There is a paucity of large, well designed, population based studies on HT in India . Earlier studies on the prevalence of HT in India considered HT to be ≥ 160/95 mm Hg while the later studies used the current definition of HT as ≥ 140/90 mm Hg. To maintain uniformity, we compared our findings with those of some recent Indian studies that used the newly recommended criteria. The findings of the third National Health and Nutrition Examination Survey (NHANES III) of the American population  will be used to compare our findings in the Parsi community with that of a developed country.
In rural India, some studies have shown a low prevalence of about 3–4% . However, more recent studies, using current criteria for HT, shows a prevalence of 21% (24% in men and 17% in women) in rural India and 32% (30% in men and 33% in women) in urban India [10, 11]. In the Parsi study, prevalence of HT in the adult population was 35.8% (31.9% in men and 39% in women). In the American population, prevalence of HT was 27% in those ≥ 25 years . While assessing prevalence, one needs to take into account the demographic profile of the population under study because prevalence of HT increases with age. As seen in Table 1, the general Indian population (1981 census) is young with 77% being less than 40 years of age. In the American population (1980), 64.4% were less than 40 years while in the Parsi community (1985 survey) only 42.4% were less than 40 years. If we were to age standardise the prevalence of HT with that of the 1981 Indian population, the crude prevalence rate of HT would be 24.7% in men and 24.6% in women. This is significantly less than the figures of 30% and 33% for men and women respectively found in urban north India . On the other hand, the age standardised prevalence for the American population (of 1980) would be 29.4%, which is similar to the actual prevalence of 27% observed in the NHANES III survey. These findings suggest that, unlike common perception, HT is a greater public health problem in developing countries than in developed countries
Kalavathy and colleagues, found that 51.8% of the elderly in Kerala, South India, had HT. The Hypertension Study Group, in their multi-centre study, found that the overall prevalence of HT in the elderly was 65%. Our study also showed a progressively increasing prevalence with age, with 56.3% of those ≥ 60 years and 64.2% of those ≥ 70 years having HT.
Using the SHEP criteria, prevalence of ISH was 6.9% in our study compared to the prevalence of about 10% in the SHEP study. Using the current criterion for defining ISH, prevalence in our study was 19.5% (15% in men and 23.3% in women). In contrast, studies have shown that the prevalence of ISH in rural India is only about 3.4 % while in urban areas it is about 6.2% (6% in men and 6.3% in women)[10, 11]. The age standardized prevalence for the adult Indian population would be 7.7% and 11.6% in men and women respectively which is still less than that observed in the Parsi community. The Parsi study also shows that prevalence of HT, especially ISH, is significantly more in women than in men. The reason for this difference is not clear.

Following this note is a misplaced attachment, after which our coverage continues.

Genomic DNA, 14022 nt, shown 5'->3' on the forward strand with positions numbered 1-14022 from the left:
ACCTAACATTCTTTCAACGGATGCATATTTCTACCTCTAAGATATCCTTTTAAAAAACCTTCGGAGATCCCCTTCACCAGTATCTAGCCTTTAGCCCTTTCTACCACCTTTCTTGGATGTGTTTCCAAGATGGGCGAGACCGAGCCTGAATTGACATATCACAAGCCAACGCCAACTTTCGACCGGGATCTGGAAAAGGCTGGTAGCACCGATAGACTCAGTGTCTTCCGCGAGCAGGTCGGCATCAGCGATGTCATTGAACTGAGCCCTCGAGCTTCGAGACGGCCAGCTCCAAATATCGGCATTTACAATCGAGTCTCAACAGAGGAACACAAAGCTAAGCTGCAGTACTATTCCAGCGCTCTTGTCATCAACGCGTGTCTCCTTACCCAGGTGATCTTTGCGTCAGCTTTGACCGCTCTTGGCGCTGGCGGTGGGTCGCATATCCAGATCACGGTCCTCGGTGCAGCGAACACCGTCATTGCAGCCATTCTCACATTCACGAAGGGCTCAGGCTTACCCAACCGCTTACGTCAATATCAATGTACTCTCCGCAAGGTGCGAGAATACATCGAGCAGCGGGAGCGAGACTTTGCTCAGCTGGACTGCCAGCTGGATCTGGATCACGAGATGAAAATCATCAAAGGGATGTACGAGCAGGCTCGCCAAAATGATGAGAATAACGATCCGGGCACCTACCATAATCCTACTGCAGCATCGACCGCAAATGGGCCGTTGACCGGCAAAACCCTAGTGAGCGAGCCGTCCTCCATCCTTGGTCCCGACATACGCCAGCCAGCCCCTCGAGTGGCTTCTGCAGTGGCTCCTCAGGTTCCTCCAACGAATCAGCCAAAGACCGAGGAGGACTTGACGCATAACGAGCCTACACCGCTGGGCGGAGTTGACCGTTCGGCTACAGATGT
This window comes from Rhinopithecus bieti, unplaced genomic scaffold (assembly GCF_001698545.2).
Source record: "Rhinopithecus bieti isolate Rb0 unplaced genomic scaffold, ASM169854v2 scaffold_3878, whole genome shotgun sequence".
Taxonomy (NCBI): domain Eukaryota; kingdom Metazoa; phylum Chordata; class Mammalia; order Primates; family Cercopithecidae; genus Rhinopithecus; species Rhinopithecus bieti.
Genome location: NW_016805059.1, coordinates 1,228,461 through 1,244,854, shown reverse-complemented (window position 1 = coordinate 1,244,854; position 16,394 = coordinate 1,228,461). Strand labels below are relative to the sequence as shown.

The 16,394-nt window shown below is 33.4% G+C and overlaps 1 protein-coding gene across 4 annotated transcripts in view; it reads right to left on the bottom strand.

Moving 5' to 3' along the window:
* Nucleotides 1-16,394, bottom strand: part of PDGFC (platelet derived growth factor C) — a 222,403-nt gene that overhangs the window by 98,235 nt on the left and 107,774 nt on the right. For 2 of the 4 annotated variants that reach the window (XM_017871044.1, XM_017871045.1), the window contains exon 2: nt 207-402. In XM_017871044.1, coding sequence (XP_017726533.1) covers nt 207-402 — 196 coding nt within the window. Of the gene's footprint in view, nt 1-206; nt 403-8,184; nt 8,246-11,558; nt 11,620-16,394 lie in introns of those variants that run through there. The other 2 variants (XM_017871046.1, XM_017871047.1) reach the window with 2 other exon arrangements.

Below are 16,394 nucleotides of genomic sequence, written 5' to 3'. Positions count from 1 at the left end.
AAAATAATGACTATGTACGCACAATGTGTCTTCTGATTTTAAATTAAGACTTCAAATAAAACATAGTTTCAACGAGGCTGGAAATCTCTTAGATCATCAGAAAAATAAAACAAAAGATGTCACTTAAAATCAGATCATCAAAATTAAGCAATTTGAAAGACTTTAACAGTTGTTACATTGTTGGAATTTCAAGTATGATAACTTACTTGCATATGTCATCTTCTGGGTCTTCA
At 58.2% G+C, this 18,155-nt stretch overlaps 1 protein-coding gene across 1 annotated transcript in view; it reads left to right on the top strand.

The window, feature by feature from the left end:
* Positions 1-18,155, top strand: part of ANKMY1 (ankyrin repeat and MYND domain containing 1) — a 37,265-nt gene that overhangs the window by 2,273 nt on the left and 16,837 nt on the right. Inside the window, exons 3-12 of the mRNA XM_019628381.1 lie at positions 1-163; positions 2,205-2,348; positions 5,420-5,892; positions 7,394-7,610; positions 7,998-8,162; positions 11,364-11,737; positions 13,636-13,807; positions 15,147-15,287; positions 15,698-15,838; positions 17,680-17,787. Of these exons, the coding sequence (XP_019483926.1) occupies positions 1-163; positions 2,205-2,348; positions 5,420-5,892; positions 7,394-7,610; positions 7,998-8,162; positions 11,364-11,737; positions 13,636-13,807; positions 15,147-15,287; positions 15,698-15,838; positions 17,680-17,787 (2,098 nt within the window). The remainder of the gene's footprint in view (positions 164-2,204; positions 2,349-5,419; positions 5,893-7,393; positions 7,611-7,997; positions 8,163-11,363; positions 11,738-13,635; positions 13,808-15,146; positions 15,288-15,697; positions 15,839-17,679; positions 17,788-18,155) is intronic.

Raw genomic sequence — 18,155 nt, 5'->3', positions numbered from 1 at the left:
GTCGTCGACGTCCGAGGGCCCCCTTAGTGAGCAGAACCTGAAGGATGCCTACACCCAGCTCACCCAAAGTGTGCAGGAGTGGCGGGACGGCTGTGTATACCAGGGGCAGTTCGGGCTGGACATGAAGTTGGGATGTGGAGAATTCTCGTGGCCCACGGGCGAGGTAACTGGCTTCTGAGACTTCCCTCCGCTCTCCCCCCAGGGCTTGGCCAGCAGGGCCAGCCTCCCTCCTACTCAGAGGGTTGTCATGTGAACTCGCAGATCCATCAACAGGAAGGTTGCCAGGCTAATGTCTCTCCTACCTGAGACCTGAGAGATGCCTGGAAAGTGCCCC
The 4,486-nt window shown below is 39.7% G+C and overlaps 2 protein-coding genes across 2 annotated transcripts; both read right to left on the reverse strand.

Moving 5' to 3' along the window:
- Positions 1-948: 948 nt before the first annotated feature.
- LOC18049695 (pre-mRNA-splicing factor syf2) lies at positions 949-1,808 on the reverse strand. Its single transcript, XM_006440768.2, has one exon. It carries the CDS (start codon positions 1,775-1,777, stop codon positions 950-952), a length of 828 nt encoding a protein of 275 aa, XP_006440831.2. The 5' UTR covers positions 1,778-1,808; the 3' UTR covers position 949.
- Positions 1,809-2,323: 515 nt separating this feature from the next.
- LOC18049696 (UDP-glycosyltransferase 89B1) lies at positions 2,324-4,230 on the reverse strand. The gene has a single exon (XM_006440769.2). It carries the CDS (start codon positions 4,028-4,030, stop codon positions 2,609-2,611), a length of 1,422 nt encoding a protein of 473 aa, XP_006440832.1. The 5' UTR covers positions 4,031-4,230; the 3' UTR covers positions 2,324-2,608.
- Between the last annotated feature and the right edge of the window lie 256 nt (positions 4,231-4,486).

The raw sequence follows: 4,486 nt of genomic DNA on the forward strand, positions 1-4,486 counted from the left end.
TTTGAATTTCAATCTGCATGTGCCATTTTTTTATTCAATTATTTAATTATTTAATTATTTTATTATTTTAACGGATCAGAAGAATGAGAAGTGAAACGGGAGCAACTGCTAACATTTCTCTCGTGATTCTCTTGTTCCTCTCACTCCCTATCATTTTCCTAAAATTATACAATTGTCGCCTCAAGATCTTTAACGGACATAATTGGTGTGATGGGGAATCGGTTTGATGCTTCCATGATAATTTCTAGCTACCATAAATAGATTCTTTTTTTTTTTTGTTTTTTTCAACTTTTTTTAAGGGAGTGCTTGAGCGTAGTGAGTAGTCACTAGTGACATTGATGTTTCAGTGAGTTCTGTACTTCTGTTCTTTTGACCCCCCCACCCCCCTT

Our study shows that with increasing age progressively more subjects with HT have ISH rather than 'diastolic' HT. A recent Indian study  showed that the prevalence of ISH in subjects attending a HT clinic was 56.6% in those > 60 years of age. In the Parsi study, in those ≥ 60 years, 53.2% and 73% of hypertensives had ISH using the SHEP and present criteria respectively. This observation is important because many physicians continue to disregard the importance of treating mild increases in SBP. In the American survey, it was found that > 75% of those unaware and > 60% of those aware of their hypertensive status but with uncontrolled HT had only mildly elevated systolic HT.
In the Parsi study, 53% of men and 44% of women were unaware of their hypertensive status. This large figure is surprising considering that 90.2% of those interviewed had had their BP measured in the recent past. Lack of awareness is high in most Indian communities. It is especially high in the rural population of Western India where 92.5% were unaware. The survey of the American population also revealed a high percentage (31%) of subjects being unaware of their hypertensive status [9, 14] but this is significantly less than that in the Parsi community.
In the Hypertension Study Group survey , compliance to medication was 40% among the elderly. In urban Delhi, compliance was only 30% in those aware of having hypertension . Compared to these figures, compliance to medication was better in the Parsi community (64%) but was still significantly less than the 83% compliance reported in the American population .
Most Indian studies have shown that optimal BP control was achieved in only a small proportion of those who were aware of having HT. Optimal control was present in only 10% in the Hypertension Study Group  while in urban Delhi  it was only 9%. In our study, it was only marginally higher at 13.6%. The NHANES III survey also found that optimal BP control was achieved only in 23% of the American population .
An important limitation of our study is that we did not use the JNC VI criteria for defining ISH in our initial analysis of data. Although we subsequently re-analyzed the data using the new criteria, this was applicable only for estimating prevalence. Awareness, compliance and optimal BP control had to be estimated using the old criteria as these were in use when the study was initiated. Secondly, as mentioned above, there would have been some under-estimation of the prevalence of ISH as patients on regular medication and controlled HT were classified as having 'diastolic HT'. Other limitations include study of a single community and BP measurement on a single day which could over-estimate prevalence due to 'white-coat' effect among other factors.